A Customs Union is formed when a group of countries agrees to charge the same import duties as each other, on top of having a free trade area. The Customs Unionwas launched in June 2009 with a three year transition period for tariff alignment. The common external tariff stipulates that a rate of 0% will be applied to capital goods and raw materials, 10% to intermediate goods, and 25% to finished goods by all member states.
It should be noted that 17.5%of Zimbabwe’s tariff lines already comply, 18.6% are below and 63.9% are above and will have to be reduced. Zimbabwe’s readiness to join the Union becomes dubious when one looks at the current policy environment and the challenges facing industry – such as inadequate capitalization; liquidity constraints; high operating costs; insistent power outages; competition from cheap imports, antiquated machinery and depressed demand. All these negatively impact on export competitiveness.
Increased power tariffs since September have aggravated the problem – the cumulative effect of which has seen capacity underutilization of around 42.7%. These factors are making it difficult for the manufacturing sector to compete with imported products.
Research shows that 81% of firms are facing competition from imports, and 48% of the products manufactured locally are not competitive with imported ones. These are not good conditions for opening up ourborders. The majority of firms indicated that they require at least five years of protection for their products to becompetitive.
To prove that they are not crybabies seeking to enrich themselves with protection, the majority of firms have concrete plans, such as retooling of equipment; measuring efficiencies against world class benchmarks and closing any gaps; up-skilling employees; mechanization to improve production efficiencies and reduce costs; new product development; product quality improvement; increased marketing and advertising.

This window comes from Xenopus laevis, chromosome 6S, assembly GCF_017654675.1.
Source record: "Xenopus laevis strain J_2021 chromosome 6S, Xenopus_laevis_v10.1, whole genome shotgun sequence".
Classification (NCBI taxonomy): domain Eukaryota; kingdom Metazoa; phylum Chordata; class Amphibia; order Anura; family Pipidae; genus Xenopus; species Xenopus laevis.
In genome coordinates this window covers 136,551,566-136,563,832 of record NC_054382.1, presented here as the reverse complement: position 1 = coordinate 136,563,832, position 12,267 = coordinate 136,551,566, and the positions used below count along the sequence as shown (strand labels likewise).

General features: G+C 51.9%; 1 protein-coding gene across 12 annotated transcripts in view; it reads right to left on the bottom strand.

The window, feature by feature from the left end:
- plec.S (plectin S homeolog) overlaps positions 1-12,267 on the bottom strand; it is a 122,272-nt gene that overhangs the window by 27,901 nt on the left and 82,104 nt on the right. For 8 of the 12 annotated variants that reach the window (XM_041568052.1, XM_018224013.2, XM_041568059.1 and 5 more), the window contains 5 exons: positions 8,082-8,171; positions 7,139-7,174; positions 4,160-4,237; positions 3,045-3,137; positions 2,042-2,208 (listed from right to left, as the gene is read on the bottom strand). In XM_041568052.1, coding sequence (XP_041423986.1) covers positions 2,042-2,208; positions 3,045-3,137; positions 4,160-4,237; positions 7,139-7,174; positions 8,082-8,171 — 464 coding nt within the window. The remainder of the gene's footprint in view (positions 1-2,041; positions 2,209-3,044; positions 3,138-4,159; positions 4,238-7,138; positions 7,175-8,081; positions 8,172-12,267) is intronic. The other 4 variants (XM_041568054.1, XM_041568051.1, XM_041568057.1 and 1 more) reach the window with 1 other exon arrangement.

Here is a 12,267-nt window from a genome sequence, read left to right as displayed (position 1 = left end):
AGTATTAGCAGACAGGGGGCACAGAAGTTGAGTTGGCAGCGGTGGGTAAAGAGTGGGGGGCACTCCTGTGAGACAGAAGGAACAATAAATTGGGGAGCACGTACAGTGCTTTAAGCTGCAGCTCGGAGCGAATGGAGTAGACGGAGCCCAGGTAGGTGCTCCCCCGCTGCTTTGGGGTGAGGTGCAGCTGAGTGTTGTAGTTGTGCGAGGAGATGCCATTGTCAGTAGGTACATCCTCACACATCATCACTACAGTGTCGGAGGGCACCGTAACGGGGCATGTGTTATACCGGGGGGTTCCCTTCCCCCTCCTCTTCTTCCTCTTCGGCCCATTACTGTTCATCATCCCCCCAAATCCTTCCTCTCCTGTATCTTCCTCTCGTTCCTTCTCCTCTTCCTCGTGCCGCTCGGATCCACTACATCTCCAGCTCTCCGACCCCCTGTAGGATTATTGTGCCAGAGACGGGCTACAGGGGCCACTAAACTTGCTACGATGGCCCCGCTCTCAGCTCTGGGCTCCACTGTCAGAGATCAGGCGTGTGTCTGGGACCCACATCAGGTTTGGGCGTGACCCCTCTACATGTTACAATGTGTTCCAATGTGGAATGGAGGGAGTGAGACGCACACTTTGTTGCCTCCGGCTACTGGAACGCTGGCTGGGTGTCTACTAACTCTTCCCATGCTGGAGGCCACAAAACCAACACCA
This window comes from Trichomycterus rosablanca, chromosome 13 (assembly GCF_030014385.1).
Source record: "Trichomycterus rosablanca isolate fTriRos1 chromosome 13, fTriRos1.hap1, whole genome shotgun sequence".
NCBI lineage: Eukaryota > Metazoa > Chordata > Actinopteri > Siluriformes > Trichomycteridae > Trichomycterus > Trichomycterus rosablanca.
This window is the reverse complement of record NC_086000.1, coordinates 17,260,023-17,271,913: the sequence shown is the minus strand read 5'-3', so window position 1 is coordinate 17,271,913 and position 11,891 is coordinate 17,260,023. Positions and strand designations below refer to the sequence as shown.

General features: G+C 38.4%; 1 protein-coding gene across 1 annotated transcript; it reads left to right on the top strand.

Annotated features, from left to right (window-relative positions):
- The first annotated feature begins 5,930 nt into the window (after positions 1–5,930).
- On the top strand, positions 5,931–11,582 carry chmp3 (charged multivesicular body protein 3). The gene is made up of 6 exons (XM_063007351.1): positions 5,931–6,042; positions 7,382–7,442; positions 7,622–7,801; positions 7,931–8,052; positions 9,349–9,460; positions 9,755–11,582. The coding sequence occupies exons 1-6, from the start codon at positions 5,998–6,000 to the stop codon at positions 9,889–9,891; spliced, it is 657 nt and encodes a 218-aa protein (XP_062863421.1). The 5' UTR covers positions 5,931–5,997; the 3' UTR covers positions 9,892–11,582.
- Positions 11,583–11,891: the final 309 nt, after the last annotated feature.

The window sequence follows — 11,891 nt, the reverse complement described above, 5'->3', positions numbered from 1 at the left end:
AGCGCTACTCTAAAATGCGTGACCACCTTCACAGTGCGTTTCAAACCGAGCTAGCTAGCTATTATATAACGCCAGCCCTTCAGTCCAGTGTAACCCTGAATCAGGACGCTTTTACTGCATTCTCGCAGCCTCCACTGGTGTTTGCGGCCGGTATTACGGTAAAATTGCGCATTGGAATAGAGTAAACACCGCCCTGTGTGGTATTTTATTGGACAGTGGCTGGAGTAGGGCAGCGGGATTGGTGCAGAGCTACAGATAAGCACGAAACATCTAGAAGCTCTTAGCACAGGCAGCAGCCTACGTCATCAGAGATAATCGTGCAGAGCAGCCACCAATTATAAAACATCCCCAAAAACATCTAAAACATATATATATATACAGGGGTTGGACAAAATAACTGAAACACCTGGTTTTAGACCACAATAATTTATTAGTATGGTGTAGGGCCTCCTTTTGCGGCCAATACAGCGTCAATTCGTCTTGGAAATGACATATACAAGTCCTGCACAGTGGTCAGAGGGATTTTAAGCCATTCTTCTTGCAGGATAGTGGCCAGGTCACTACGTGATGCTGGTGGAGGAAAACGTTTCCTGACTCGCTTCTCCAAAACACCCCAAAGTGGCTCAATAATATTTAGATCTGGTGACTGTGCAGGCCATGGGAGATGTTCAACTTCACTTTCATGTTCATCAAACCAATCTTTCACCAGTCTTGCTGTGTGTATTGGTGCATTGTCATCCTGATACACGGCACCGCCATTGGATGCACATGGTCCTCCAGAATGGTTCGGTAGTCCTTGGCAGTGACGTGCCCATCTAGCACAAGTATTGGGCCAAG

The positive side of joining the Union is increased capital investment, by 5-10%, because of the 0% CET on capital goods. Some firms are currently paying punitive duties for importing capital goods. The 0% CET on raw materials will also improve performance, as manufacturers will be able to source raw materials more cheaply.
The biggest impact of joining the unionis in thetrade of finished goods. The influx of cheaper imports that will take place when we join the Union, will not only catalyze deindustrialization, but will result in Zimbabwe becoming a supermarket for other economies. This will result in the prices of locally manufactured products going up even more.
In the mid-term fiscal policy review of 2011, government took a protective stance on the manufacturing sector, by increasing import duties on selected food products. This was aimed at increasing capacity utilization, promoting value addition and creating employment. So one wonders if they now want to join the Union, which will undo all this.
Our trade deficit is widening cataclysmically. In 2010 our trade deficit was $2.2 billion, and in 2011 it surged to $5.5 billion. It is obvious that we are not ready to join the Union and government should consider remaining in the COMESA free trade area and focus on capacitating local industry.
As Zimbabweis also a member of SADC, which is also in the process of transforming into a Customs Union, it needs to carefully decide which one to join. A country can only belong to one Customs Union. There are also efforts to have a Grand FTA which brings together COMESA, SADC and the Eastern African Commission.Post published in: Opinions & Analysis